Bloomsbury Classics are an attempt to bridge the educational and trade paperback markets with conventional cheap printings of classic texts from the National Curriculum tricked out with a factual resource and beguiling exhortations. The double marketing is there in the blurb: ‘there’s something for everyone – whether you’re studying for an exam or simply want to tuck in for fun’. No doubt they will sell, but as spurs to lifelong pleasure in classic fiction they are not a patch on Philip Reeve’s mum.
At the opposite extreme are the versions of classics published by Walker Books. These are works of art – literally so, because all are lavishly illustrated, and care and thought has plainly gone into every detail of typeface, page size and quality of paper. There is no question here of fidelity to an unabridged text. Where the full original is appropriate and accessible, as with Conan Doyle’s The Hound of the Baskervilles , this is what we get. The book has an essentially two-tone colour scheme which extends not only to Pam Smy’s splendid creepy illustrations but to the neat blue print of the text. Repeatedly highlighting the eminences, hollows and sinister undulations of the Dartmoor landscape, Smy’s pictures respond to the imaginative heart of the story. They do not merely decorate the prose, but guide young readers to the very root of its power.
Elsewhere adaptation is the order of the day. Jan Needle has adapted and translated The Hunchback of Notre Dame , and abridged Melville’s Moby Dick . In their original form both these works might seem as deterrently forbidding for young readers as Joyce’s Ulysses or most of Shelley’s poetry, but with the difference that they are both great stories which, even in pared-down form, convey an authentic sense of the major themes that drive them. Hugo’s Hunchback of Notre Dame is one of the world’s great laments for the plight of the outsider, and great indictments of superstitious tyranny. Read Jan Needle’s skilful narrative and you will know this, perhaps with enough remembered indignation to seek out the full original in later life. Pictorial support is a matter of taste, so I can only state a personal view that David Hughes’s irritating faux-naif illustrations, along with quasi-biblical paragraph setting, were nearly but not quite enough to spoil the book.
Respect for the original
Moby Dick is a bigger challenge still, but Needle and his illustrator, Patrick Benson, succeed triumphantly with it. Few adult readers nowadays get to terms with Melville’s prodigious, all-inclusive masterpiece, despite the fact that present-day attitudes to whaling have silently modernised it, making it a classic that time has brought closer to us. It remains a stupendous allegory of good and evil. Needle gives us plenty of Melville’s original great prose, and his linking narratives are not only storytelling summary but interpretation – a model of inconspicuous teaching. The book is proof that the essence of many great works, with true respect for the original, can be placed within the compass of young readers.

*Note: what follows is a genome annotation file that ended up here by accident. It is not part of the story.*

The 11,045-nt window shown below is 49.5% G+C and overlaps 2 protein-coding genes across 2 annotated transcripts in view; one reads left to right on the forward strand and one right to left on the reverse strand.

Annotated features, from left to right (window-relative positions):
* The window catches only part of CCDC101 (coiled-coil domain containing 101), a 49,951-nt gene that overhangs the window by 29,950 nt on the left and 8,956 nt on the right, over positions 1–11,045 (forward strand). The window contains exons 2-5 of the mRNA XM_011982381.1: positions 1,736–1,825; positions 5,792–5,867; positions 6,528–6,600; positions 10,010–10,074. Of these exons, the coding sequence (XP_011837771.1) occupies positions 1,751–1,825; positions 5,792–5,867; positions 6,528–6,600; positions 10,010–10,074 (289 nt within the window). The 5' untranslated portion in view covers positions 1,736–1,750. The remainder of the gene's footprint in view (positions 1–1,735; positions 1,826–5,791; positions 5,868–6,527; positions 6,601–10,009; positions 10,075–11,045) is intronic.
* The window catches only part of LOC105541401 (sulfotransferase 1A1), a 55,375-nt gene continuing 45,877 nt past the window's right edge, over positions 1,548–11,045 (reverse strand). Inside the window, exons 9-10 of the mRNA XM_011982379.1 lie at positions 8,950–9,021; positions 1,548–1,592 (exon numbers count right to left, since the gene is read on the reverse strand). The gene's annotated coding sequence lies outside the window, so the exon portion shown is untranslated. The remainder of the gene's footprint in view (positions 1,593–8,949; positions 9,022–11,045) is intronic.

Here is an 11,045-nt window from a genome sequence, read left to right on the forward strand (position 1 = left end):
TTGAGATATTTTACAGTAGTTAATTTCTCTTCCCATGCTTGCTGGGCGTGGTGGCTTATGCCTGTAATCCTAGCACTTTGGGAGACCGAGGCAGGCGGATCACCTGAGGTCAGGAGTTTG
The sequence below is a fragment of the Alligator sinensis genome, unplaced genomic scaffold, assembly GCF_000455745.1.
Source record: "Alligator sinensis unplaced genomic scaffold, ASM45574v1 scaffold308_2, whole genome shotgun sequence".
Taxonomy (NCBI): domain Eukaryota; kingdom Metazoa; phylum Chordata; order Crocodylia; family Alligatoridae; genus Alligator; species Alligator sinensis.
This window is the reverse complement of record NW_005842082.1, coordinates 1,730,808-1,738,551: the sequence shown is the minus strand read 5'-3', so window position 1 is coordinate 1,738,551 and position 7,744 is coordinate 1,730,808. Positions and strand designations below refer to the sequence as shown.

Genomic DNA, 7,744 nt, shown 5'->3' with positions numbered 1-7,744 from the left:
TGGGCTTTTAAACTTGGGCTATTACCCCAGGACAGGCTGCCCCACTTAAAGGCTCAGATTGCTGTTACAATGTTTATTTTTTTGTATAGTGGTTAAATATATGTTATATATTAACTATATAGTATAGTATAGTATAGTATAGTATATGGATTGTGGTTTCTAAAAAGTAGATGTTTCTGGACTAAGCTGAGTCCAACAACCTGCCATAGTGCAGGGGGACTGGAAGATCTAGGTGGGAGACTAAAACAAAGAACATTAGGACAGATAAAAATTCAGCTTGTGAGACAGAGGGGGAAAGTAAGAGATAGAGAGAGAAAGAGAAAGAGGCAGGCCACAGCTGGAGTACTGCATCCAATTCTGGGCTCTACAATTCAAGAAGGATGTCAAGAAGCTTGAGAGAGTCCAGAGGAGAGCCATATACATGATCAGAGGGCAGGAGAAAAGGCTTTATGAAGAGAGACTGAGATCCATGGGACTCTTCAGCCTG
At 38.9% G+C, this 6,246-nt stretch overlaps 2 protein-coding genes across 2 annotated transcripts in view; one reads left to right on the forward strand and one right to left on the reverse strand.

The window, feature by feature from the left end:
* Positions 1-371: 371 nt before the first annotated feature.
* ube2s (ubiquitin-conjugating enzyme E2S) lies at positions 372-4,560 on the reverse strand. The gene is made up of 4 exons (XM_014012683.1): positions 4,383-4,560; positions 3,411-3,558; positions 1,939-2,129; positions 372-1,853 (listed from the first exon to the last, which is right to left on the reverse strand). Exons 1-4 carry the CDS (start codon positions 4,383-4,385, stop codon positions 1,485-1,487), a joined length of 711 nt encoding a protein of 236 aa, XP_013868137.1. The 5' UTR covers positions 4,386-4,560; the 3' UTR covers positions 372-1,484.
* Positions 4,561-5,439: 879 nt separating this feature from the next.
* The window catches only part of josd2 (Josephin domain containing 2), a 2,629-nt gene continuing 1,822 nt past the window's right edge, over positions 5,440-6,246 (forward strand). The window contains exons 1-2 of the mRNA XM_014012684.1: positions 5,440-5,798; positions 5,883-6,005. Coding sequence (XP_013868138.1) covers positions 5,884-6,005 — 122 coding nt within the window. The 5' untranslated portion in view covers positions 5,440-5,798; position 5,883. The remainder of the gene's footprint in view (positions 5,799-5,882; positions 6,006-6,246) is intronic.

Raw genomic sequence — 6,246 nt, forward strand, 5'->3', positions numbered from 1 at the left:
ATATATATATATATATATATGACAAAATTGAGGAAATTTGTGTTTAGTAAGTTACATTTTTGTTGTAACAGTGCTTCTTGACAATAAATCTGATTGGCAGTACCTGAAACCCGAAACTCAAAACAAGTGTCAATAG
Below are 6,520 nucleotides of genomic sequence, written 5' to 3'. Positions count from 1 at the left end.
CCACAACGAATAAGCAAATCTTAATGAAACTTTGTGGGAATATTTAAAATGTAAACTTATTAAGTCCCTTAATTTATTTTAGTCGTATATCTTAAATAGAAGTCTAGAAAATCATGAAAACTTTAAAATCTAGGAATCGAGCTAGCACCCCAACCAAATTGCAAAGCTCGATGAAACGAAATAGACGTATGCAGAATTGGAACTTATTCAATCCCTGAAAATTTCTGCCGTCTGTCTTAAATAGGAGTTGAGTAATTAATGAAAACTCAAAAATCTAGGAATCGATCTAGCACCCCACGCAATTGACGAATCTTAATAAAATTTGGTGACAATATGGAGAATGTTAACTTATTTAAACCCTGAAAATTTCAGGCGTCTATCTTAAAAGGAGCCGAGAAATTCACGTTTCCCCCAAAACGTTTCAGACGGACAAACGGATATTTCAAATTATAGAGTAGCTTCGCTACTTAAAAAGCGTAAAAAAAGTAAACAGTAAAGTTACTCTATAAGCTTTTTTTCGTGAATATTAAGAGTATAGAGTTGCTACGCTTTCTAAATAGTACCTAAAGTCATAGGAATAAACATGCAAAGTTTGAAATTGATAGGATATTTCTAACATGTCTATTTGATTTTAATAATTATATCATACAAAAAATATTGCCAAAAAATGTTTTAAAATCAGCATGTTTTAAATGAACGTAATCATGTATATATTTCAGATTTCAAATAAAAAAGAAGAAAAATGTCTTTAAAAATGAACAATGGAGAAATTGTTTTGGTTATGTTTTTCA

But not all books can. Some ‘classic’ works, including at least three of those apparently ennobled by Andrew Motion, are far too difficult for all but a tiny minority of school pupils. These are works which cannot be introduced through adaptation and retelling, because their life consists only in the original language, and (unlike Moby Dick ) in all of it, complete and unabridged. To insert them prematurely in a child’s or teenager’s experience is the standard formula for killing off a lifetime of potential pleasure. An enjoyable encounter with ‘easy classics’ or ‘classics made easy’ (phrases to excite derision from those who would deny that The Hound of the Baskervilles is a classic at all) is the best hope we have of creating an adventurous adult reader.
So what are the ‘classics’ after all? They are the world’s great stories, from the Bible or Greek myth or other cultures, which do not depend on the original language but will always demand retellings. And they are major individual works which do depend on their original language, but can be ‘translated’ in various ways, so that some at least of their linguistic power is kept. Marcia Williams’s witty and faithfully ribald comic book version of nine Canterbury Tales even finds room for ‘tasters’ of Chaucer’s medieval English, with the wise advice: ‘Read it aloud or you’ll go bonkers!’
Time and linguistic change mean that most ‘individual’ classics will eventually die, though the stories they tell may be rewritten and retold. Literature is a self-renewing organism, and the ‘permanent classic’ is an illusion. So there is no call to be ashamed of the compromises that can bring classics within children’s reach. The trick is to compromise well.
Bloomsbury Classics (£4.99 each pbk):
David Copperfield , Charles Dickens, introduced by Philip Reeve, 978 0 7475 8752 1
Frankenstein , Mary Shelley, introduced by Benjamin Zephaniah, 978 0 7475 8751 4
Jane Eyre , Charlotte Bontë, introduced by Celia Rees, 978 0 7475 8749 1
Pride and Prejudice , Jane Austen, introduced by Meg Cabot, 978 0 7475 8748 4
Treasure Island , Robert Louis Stevenson, introduced by Darren Shan, 978 0 7475 8747 7
Wuthering Heights , Emily Brontë, introduced by Jennifer Donnelly, 978 0 7475 8750 7
The Hound of the Baskervilles , Sir Arthur Conan Doyle, ill. Pam Smy, 978 1 84428 137 4, £9.99 pbk
The Hunchback of Notre Dame , Victor Hugo, translated and adapted by Jan Needle, ill. David Hughes, 978 1 84428 658 4, £12.99 pbk
Moby Dick , Herman Melville, presented by Jan Needle, ill. Patrick Benson, 978 0 7445 8622 0, £16.99 hbk
Chaucer’s Canterbury Tales , retold and illustrated by Marcia Williams, 978 0 7445 7007 6, £10.99 hbk (see page 20)
Peter Hollindale , formerly at the University of York, is now a freelance writer and teacher.